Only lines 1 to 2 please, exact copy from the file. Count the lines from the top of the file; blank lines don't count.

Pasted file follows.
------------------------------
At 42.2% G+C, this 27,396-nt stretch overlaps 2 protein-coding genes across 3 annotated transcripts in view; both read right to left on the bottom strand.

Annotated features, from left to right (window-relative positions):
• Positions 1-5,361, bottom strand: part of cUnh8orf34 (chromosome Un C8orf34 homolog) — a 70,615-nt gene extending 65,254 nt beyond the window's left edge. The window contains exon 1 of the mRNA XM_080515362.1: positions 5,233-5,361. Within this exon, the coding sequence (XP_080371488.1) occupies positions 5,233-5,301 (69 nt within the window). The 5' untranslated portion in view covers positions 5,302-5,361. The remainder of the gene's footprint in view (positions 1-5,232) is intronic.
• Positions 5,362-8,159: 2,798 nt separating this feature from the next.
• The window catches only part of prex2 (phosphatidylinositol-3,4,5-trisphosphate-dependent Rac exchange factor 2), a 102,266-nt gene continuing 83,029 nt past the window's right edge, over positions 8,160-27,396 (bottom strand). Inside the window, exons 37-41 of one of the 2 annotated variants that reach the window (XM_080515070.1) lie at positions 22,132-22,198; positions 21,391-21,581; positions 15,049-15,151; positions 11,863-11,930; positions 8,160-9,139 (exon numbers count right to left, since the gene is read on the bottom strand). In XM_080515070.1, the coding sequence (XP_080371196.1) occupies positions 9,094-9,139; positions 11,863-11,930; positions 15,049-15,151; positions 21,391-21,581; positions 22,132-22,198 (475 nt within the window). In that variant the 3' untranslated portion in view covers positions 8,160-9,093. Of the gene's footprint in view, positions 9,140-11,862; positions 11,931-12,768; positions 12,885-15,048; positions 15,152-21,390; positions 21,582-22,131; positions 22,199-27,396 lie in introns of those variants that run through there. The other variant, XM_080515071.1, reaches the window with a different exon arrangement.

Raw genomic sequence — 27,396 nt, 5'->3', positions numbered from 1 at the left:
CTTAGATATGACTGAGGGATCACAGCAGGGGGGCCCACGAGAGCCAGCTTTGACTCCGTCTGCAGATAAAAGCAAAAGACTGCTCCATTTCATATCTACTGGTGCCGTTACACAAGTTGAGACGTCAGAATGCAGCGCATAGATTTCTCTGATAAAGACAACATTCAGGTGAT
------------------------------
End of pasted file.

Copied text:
At 42.2% G+C, this 27,396-nt stretch overlaps 2 protein-coding genes across 3 annotated transcripts in view; both read right to left on the bottom strand.

Annotated features, from left to right (window-relative positions):